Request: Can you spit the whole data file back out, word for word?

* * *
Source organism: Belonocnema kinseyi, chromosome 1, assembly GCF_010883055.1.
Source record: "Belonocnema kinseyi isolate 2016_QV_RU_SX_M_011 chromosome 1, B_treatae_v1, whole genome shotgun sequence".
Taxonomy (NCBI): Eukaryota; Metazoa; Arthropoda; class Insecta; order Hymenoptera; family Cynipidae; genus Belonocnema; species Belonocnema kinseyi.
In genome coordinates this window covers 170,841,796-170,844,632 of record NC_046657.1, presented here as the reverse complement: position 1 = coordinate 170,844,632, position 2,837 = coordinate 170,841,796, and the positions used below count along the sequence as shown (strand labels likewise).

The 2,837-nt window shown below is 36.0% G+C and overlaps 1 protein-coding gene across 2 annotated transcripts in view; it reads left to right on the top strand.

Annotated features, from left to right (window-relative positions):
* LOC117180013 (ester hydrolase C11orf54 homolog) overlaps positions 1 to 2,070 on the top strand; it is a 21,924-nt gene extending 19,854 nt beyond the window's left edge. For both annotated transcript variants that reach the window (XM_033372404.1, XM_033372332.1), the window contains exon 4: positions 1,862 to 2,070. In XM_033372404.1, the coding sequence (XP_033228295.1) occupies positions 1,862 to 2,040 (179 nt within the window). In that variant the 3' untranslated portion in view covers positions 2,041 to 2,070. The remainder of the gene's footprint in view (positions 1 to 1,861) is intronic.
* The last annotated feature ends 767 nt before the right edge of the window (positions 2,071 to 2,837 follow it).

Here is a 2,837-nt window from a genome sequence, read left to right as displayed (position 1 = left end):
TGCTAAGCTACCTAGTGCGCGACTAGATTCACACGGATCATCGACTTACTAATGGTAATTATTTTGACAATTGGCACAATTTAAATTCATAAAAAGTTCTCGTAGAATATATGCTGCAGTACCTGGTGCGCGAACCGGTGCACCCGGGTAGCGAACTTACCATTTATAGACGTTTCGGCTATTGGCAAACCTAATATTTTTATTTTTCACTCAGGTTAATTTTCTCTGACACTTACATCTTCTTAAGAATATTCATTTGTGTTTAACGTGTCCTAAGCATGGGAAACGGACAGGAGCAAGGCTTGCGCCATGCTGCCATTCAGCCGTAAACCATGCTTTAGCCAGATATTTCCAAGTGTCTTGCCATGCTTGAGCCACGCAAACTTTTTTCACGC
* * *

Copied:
Source organism: Belonocnema kinseyi, chromosome 1, assembly GCF_010883055.1.
Source record: "Belonocnema kinseyi isolate 2016_QV_RU_SX_M_011 chromosome 1, B_treatae_v1, whole genome shotgun sequence".
Taxonomy (NCBI): Eukaryota; Metazoa; Arthropoda; class Insecta; order Hymenoptera; family Cynipidae; genus Belonocnema; species Belonocnema kinseyi.
In genome coordinates this window covers 170,841,796-170,844,632 of record NC_046657.1, presented here as the reverse complement: position 1 = coordinate 170,844,632, position 2,837 = coordinate 170,841,796, and the positions used below count along the sequence as shown (strand labels likewise).

The 2,837-nt window shown below is 36.0% G+C and overlaps 1 protein-coding gene across 2 annotated transcripts in view; it reads left to right on the top strand.

Annotated features, from left to right (window-relative positions):
* LOC117180013 (ester hydrolase C11orf54 homolog) overlaps positions 1 to 2,070 on the top strand; it is a 21,924-nt gene extending 19,854 nt beyond the window's left edge. For both annotated transcript variants that reach the window (XM_033372404.1, XM_033372332.1), the window contains exon 4: positions 1,862 to 2,070. In XM_033372404.1, the coding sequence (XP_033228295.1) occupies positions 1,862 to 2,040 (179 nt within the window). In that variant the 3' untranslated portion in view covers positions 2,041 to 2,070. The remainder of the gene's footprint in view (positions 1 to 1,861) is intronic.
* The last annotated feature ends 767 nt before the right edge of the window (positions 2,071 to 2,837 follow it).

Here is a 2,837-nt window from a genome sequence, read left to right as displayed (position 1 = left end):
TGCTAAGCTACCTAGTGCGCGACTAGATTCACACGGATCATCGACTTACTAATGGTAATTATTTTGACAATTGGCACAATTTAAATTCATAAAAAGTTCTCGTAGAATATATGCTGCAGTACCTGGTGCGCGAACCGGTGCACCCGGGTAGCGAACTTACCATTTATAGACGTTTCGGCTATTGGCAAACCTAATATTTTTATTTTTCACTCAGGTTAATTTTCTCTGACACTTACATCTTCTTAAGAATATTCATTTGTGTTTAACGTGTCCTAAGCATGGGAAACGGACAGGAGCAAGGCTTGCGCCATGCTGCCATTCAGCCGTAAACCATGCTTTAGCCAGATATTTCCAAGTGTCTTGCCATGCTTGAGCCACGCAAACTTTTTTCACGC